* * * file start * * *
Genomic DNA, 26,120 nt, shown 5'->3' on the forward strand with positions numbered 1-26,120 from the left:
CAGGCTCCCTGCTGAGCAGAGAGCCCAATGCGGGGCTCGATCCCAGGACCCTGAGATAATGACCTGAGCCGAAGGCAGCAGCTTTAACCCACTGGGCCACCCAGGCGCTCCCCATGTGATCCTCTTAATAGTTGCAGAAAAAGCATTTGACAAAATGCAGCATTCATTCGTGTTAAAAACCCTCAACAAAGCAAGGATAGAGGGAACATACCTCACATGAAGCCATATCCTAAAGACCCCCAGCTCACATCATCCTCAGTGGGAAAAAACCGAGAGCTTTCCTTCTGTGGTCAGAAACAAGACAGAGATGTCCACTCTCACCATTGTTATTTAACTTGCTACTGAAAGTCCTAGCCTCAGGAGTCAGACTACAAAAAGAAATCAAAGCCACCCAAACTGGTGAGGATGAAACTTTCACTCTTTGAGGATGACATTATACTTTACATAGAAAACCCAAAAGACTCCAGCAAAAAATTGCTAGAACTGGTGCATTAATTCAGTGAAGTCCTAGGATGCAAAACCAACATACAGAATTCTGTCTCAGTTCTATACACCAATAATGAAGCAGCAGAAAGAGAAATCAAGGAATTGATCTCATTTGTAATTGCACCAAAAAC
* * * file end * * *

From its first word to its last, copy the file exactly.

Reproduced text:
Genomic DNA, 26,120 nt, shown 5'->3' on the forward strand with positions numbered 1-26,120 from the left:
CAGGCTCCCTGCTGAGCAGAGAGCCCAATGCGGGGCTCGATCCCAGGACCCTGAGATAATGACCTGAGCCGAAGGCAGCAGCTTTAACCCACTGGGCCACCCAGGCGCTCCCCATGTGATCCTCTTAATAGTTGCAGAAAAAGCATTTGACAAAATGCAGCATTCATTCGTGTTAAAAACCCTCAACAAAGCAAGGATAGAGGGAACATACCTCACATGAAGCCATATCCTAAAGACCCCCAGCTCACATCATCCTCAGTGGGAAAAAACCGAGAGCTTTCCTTCTGTGGTCAGAAACAAGACAGAGATGTCCACTCTCACCATTGTTATTTAACTTGCTACTGAAAGTCCTAGCCTCAGGAGTCAGACTACAAAAAGAAATCAAAGCCACCCAAACTGGTGAGGATGAAACTTTCACTCTTTGAGGATGACATTATACTTTACATAGAAAACCCAAAAGACTCCAGCAAAAAATTGCTAGAACTGGTGCATTAATTCAGTGAAGTCCTAGGATGCAAAACCAACATACAGAATTCTGTCTCAGTTCTATACACCAATAATGAAGCAGCAGAAAGAGAAATCAAGGAATTGATCTCATTTGTAATTGCACCAAAAAC